PARIS – As the Paris climate talks move into the critical second week of negotiations, Canadian civil society groups have been encouraged by the progressive attitude of the Canadian delegation here in Paris. Entering into Ministerial level talks, Canada has an opportunity to show leadership on critical issues that will help to secure a climate deal that gives us a chance at a safer climate future.
“Canada recently announced support for a climate plan that would limit global warming to 1.5 degrees,” says Steven Guilbeault of Équiterre. “This is an incredibly promising signal that Canada really is ready to lead when it comes to ambition and securing a strong global climate deal. Now Canada has a chance to leverage this leadership across key pieces of this agreement and this is what we hope to see over the coming days.”
Current commitments on the table from countries lead to three degrees or more of global warming. In order to ensure that we are not locked into this low ambition, the deal must include a mechanism that requires countries to increase their commitments both before 2020 and in 5 year increments beyond 2020 to ensure efforts can be scaled up to align with what science demands.
“If Canada publicly announces its plans to revisit its own national commitment using the provincial consultation processes they can invite other countries to follow their lead and increase ambition prior to 2020,” says Catherine Abreu of Ecology Action Centre. “This is essential to ensure we do not wind up with an agreement that locks us into at least 3 degrees of warming.”
The agreement currently hinges on various aspects of the negotiations falling into place and unlocking some of the particularly challenging pieces of the text. Ministers will be expected to resolve these issues to allow the French president to produce a new text version by Wednesday so that the final deal can be completed by Friday.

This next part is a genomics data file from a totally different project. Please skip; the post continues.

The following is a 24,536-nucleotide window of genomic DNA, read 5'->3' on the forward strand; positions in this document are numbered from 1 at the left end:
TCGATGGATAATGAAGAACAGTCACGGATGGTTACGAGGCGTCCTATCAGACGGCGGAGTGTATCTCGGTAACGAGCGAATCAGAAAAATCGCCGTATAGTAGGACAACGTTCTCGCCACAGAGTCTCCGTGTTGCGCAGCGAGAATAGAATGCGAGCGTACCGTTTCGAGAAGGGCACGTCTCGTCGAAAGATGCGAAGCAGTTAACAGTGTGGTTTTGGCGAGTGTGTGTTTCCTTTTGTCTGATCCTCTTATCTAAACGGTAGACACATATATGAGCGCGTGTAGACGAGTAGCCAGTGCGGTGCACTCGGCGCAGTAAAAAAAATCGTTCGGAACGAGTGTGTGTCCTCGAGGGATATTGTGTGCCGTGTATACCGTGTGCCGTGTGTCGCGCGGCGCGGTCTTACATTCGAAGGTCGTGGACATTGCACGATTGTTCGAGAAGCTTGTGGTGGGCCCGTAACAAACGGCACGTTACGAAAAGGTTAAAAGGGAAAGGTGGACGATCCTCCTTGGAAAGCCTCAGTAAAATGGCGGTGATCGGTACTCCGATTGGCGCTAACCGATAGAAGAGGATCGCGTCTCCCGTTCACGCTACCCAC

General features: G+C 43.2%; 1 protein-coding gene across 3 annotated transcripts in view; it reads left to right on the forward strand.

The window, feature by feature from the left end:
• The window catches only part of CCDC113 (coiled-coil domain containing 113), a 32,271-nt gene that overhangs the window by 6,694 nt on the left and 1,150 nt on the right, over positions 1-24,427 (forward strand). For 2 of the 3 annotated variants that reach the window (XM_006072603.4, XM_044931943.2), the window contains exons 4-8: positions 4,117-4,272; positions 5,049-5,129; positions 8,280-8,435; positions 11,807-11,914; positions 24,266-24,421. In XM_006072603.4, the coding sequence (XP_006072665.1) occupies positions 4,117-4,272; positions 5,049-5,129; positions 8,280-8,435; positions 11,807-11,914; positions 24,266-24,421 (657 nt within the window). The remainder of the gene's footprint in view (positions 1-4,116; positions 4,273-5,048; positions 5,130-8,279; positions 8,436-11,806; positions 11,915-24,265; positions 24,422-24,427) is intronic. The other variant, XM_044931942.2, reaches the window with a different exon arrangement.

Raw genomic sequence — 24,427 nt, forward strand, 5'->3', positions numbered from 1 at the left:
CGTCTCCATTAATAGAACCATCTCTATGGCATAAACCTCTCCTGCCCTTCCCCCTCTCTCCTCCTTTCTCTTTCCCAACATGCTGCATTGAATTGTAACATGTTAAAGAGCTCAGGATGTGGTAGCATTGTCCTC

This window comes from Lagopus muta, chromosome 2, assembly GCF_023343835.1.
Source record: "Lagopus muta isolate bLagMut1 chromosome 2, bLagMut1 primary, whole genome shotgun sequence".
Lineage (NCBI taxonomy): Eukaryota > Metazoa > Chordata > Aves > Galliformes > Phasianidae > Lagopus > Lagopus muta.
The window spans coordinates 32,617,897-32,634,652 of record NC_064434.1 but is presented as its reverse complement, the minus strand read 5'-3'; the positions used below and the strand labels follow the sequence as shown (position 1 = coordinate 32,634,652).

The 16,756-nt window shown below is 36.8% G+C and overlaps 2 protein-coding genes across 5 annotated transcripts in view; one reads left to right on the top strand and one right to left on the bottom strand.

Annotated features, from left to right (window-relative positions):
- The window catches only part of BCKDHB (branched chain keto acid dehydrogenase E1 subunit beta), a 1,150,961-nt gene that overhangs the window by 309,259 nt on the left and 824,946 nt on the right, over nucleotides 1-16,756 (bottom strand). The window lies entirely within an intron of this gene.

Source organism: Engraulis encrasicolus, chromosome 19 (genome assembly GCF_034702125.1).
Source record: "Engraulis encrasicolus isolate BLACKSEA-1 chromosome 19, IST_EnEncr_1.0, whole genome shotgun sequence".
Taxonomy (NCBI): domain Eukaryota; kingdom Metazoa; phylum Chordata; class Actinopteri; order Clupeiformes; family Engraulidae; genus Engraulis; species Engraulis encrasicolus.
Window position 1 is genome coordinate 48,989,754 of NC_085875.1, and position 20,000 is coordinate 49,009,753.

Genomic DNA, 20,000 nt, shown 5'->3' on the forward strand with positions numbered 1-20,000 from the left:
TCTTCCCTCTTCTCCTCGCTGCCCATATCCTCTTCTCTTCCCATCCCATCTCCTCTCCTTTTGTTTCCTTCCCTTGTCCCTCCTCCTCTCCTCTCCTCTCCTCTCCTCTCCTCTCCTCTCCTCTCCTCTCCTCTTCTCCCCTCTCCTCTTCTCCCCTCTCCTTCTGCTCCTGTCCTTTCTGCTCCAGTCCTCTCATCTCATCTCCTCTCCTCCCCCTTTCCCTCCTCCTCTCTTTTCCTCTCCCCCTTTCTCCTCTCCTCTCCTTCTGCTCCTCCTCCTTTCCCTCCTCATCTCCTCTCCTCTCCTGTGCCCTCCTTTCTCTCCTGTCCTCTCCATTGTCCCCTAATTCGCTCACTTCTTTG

“There are two ways the pieces of the Paris puzzle could come together – either in a weak way that ties us to dangerous levels of global warming, or in a hopeful way that gives us a fighting chance at avoiding dangerous climate change,” says Dale Marshall of Environmental Defence. “The nature of the puzzle is that you need all the right pieces to get the final picture right, so high ambition and leadership is needed across the board for a strong outcome.”
“Developing countries arrived at the table in Paris with unprecedented commitments to reduce their own emissions,” says Adam Scott of Environmental Defence. “Developed countries must respond with their fair share on climate finance, emissions reductions, and recognizing the need to support loss and damage for the most vulnerable when adaptation is no longer an option.”
Canada has already taken a promising step with last week’s finance announcement, and this week’s support for 1.5 degrees is similarly welcome.
“The promise of $2.65 billion in climate finance over the next 5 years, including the 150 million to the African Energy Renewable Initiative, was a welcome addition to the discussions in Paris ,” says Erin Flanagan, Pembina Institute. “Despite this, Canada must do more to unlock public and private capital to support communities at the forefront of climate impacts.”
Canadian civil society looks forward to supporting Canada in playing not only a constructive role in these critical final days of the talks, but also a leadership role.
“Action and a strong deal in Paris will help Canada as it returns home and works closely with Provinces to develop a plan that puts Paris promises into action,” says Karen Mahon of Forest Ethics. “Canada is redefining itself in Paris, but it will need to take its leadership home to prove that they really are back.
For further inquiries:
Catherine Abreu, Ecology Action Centre, +33 7 88 80 66 59, email@example.com
Steven Guilbeault, Equiterre, +1-514-231-2650
Erin Flanagan, Pembina Institute, +1-587-581-1701
Dale Marshall, Environmental Defence, +1-613-868-9917
Karen Mahon, Forest Ethics, +1-604-836-5992
Adam Scott, Environmental Defence, +1-416-347-3858